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From actor and singer Alison Sudol and indie-pop band Imperial Teen to L.A. metal band Holy Grail, here are 12 of the best music shows in Los Angeles this week.

fri 8/2

(After Music Recordings)

Boy Dirt Car 

COAXIAL

The ’80s were a great time for just picking up trash and beating on it if you wanted to start a band. Because that tended to infuriate both instrumental virtuosos in the “straight” music world and just ordinary people who took pains to heap scorn on everything they condemned as “not art,” the practice carried with it a certain youthful allure. Decades later, most of those scandalized professionals and boojwah scolds have either died, retired or otherwise fucked off, and now Midwest metal murderers Boy Dirt Car plague Los Angeles for the first time in 33 years. Original member Darren Brown is here in full effect with his partner Julie; also on the bill is Richard Skott — no slouch himself when it comes to banging on shit — of ’80s Michigan noise merchants Hunting Lodge, and local noise chancer Nu Sire. —David Cotner

Alison Sudol

THE MOROCCAN LOUNGE

Alison Sudol is an actor and singer who has portrayed Queenie Goldstein in the Fantastic Beasts films. About a decade ago, she crafted intelligent, enchanting pop songs under the nom de plume A Fine Frenzy. But Sudol, who was born in Seattle and raised in Los Angeles, quietly drifted off the map a few years ago. “I’ve been disappearing for as long as I can remember,” the singer confesses on her website about her musical invisibility in recent years. “Since I was little, I’ve felt a vast, wordless sadness that I couldn’t explain.” And yet Sudol has finally re-emerged from the gloom with a 2018 EP, Moon, and a recent single, “The Runner,” in which her whispery vocals flicker enigmatically across a shadowy wilderness. —Falling James

sat 8/3

Imperial Teen 

THE ECHO

Back when Imperial Teen formed in San Francisco in 1996, keyboardist Roddy Bottom’s other band Faith No More were headlining festivals around the globe, having just put out the incredible King for a Day… Fool for a Lifetime album. But even then, this was no side project. Imperial Teen was and is a real band, a democracy consisting of four talented musicians, and they’ve put out six excellent indie-pop albums over the years, including this year’s Now We Are Timeless. The four members are now spread over four cities (including Will Schwartz, right here in L.A.), but it hasn’t dampened their ability to write catchy ditties with Mamas & Papas-esque male/female vocals. The Younger Lovers and DJ Javi En Rose also play. —Brett Callwood

Surf Guitar 101

ALPINE VILLAGE

With their towering beehive hairdos, go-go boots and matching vintage dresses, The Surfrajettes are one of the more visually stylish groups around — a surf-instrumental equivalent to Detroit garage-rockers Gore Gore Girls. But the Toronto quartet also play with more nuance, groove and musical inventiveness than more strictly retro surf combos. Guitarists Nicole Damoff’s and Shermy Freeman’s sparkling, intertwined tendrils of melody unlock the noir-ish and shadowy mystery lurking deep inside Britney Spears’ “Toxic” as bassist Sarah Butler and drummer Anna Liebel propel and transform the fizzy pop tune with an insidiously catchy beat. As part of their national tour, The Surfrajettes alight at the annual Surf Guitar 101 convention, which this year is stacked with such ace surf bands as Seattle’s Boss Martians and L.A.’s redoubtable Insect Surfers, a psychedelically tinged group celebrating their fourth decade in show business. The Surfrajettes also play at La Santa in Santa Ana, Friday, Aug. 2. —Falling James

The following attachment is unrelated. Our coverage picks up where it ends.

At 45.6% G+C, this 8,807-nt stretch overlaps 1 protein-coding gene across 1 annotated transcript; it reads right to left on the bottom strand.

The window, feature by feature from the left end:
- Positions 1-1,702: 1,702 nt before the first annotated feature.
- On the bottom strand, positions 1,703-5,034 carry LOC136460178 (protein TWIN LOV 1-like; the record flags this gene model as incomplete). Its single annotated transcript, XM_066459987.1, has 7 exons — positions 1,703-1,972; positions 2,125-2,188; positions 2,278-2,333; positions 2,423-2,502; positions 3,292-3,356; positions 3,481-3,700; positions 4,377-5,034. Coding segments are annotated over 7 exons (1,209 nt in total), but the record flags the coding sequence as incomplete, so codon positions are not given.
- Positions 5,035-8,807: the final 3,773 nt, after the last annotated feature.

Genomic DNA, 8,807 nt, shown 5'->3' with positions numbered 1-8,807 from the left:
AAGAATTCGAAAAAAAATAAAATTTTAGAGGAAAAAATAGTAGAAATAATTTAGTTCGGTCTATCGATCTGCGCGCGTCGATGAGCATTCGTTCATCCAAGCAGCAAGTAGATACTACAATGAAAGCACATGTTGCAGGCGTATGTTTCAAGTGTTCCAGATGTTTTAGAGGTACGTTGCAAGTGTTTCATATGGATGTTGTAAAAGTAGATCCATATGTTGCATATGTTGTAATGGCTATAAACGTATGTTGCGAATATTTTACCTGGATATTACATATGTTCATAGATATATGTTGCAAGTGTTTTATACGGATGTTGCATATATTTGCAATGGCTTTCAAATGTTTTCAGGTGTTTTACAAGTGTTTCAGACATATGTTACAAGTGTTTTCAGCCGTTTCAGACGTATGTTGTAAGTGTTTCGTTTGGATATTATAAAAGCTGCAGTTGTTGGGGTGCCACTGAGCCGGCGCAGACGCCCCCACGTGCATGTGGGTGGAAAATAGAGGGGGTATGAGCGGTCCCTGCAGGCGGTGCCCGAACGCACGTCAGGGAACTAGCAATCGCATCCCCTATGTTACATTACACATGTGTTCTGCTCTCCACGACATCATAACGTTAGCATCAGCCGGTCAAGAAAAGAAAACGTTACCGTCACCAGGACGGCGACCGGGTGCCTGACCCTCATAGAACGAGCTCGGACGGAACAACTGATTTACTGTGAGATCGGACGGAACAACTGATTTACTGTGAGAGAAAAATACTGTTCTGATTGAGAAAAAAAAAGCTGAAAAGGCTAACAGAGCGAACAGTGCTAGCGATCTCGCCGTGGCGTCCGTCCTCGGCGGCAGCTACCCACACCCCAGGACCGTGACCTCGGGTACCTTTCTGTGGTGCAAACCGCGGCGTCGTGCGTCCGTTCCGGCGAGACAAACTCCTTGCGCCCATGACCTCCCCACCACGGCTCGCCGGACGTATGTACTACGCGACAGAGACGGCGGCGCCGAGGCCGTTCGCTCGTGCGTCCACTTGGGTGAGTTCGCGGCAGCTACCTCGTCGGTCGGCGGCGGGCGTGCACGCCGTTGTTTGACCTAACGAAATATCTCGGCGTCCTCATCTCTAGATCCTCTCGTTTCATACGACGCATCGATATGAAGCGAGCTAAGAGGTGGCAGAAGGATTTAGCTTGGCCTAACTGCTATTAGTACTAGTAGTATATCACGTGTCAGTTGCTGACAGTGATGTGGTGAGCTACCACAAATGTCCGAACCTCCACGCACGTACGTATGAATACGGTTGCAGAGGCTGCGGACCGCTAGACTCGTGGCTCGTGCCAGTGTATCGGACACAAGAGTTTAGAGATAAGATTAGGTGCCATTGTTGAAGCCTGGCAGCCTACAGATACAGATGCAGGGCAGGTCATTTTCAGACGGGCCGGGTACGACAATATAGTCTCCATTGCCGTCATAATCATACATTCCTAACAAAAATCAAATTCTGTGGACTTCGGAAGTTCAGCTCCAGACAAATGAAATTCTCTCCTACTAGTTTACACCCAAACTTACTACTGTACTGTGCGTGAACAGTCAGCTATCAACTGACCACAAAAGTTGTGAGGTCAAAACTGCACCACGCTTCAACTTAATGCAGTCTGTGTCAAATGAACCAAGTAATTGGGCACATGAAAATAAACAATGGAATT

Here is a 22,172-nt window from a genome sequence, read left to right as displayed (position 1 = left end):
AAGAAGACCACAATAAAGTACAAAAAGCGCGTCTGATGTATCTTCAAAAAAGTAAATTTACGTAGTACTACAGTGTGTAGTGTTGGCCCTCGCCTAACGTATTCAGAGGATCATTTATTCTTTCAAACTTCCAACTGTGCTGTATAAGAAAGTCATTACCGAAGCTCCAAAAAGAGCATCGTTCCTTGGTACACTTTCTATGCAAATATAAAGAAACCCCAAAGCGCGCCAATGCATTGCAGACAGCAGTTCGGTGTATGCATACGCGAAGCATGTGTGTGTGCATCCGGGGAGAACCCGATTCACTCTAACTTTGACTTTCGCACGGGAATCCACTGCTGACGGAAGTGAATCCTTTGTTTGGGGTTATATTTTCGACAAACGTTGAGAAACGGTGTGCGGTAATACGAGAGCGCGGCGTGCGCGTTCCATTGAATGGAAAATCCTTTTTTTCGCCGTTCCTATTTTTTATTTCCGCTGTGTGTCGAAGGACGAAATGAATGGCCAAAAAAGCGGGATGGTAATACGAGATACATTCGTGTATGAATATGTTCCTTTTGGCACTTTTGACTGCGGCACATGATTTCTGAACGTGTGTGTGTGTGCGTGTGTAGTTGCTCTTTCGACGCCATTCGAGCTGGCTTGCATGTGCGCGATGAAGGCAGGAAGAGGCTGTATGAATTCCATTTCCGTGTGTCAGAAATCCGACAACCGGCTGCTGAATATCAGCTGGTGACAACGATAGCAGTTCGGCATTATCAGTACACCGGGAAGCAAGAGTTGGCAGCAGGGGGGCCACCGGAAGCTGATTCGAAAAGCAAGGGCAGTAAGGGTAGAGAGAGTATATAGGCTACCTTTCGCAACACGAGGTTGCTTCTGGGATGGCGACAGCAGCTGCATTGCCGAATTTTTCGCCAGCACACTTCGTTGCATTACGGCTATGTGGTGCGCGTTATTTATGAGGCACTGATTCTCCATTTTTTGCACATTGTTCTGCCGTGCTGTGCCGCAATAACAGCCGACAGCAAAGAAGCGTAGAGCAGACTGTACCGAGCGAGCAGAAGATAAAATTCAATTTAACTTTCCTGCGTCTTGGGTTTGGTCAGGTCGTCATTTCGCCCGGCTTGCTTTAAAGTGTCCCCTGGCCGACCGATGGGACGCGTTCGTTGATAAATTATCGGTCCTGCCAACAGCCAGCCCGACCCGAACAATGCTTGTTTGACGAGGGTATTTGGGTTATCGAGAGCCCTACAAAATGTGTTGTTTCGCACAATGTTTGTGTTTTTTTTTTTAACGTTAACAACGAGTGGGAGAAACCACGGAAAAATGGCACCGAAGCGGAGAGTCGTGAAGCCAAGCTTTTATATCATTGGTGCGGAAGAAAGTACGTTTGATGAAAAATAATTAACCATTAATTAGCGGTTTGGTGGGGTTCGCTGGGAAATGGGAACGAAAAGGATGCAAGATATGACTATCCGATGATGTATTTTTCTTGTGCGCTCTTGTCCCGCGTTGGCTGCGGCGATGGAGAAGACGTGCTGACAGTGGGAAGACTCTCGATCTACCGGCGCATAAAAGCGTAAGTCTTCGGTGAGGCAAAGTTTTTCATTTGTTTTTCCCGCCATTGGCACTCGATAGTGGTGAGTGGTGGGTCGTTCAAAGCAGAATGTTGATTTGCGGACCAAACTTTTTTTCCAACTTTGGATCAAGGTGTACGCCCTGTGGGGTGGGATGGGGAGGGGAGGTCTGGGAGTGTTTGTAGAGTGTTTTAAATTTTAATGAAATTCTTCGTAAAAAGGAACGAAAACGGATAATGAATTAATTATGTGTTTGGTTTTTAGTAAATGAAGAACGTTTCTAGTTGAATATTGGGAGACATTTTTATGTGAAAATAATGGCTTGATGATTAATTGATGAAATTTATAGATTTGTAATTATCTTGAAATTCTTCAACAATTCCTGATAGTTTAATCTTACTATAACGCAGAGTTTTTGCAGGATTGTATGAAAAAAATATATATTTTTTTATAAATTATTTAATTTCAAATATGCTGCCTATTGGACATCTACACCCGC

sun 8/4

(Courtesy of Holy Grail)

Holy Grail 

THE VIPER ROOM

Los Angeles rockers Holy Grail have flown the heavy metal flag proudly for a decade with a sound highlighted by nods to the early ’80s’ new wave of British heavy metal and the harder-edged bands of that era’s Sunset Strip scene. Eli Santana and Alex Lee sling dueling shred guitar riffs while vocalist John-Paul Luna shouts for the heavens with an air raid siren approach. It’s been a few years since their stellar 2016 release, Times of Pride and Peril, but a taste of new material from an upcoming EP release awaits the heavy metal devoted. Canada’s Striker will also provide sufficient riffage, as last year’s Play To Win was an infectious record striking the balance between furious dosages of speed and the pop sensibilities of power ballad–era Scorpions. —Jason Roche

Carla Olson & Todd Wolfe, The Cherry Bluestorms

SKINNY’S LOUNGE

The International Pop Overthrow festival culminates in dramatic fashion with a closing set by singer-guitarist-producer Carla Olson and Sheryl Crow guitarist Todd Wolfe. The duo ramble across a dusty landscape of blues, folk and classic rock on their recent album, The Hidden Hills Sessions, which includes a wearily heartfelt acoustic version of the Stones’ “Wild Horses” and a poignantly affecting remake of Blind Faith’s “Can’t Find My Way Home.” In the past, Olson has traded eloquently piercing licks with former Stones lead guitarist Mick Taylor and collaborated with The Byrds’ Gene Clark, and she was a founding member of The Textones, the late-1970s L.A. power-pop group who introduced the world to future Go-Go’s bassist Kathy Valentine. The IPO bill is bolstered by a set from The Cherry Bluestorms, who alternate energetic Beatles makeovers with their own radiant garage-pop original songs. —Falling James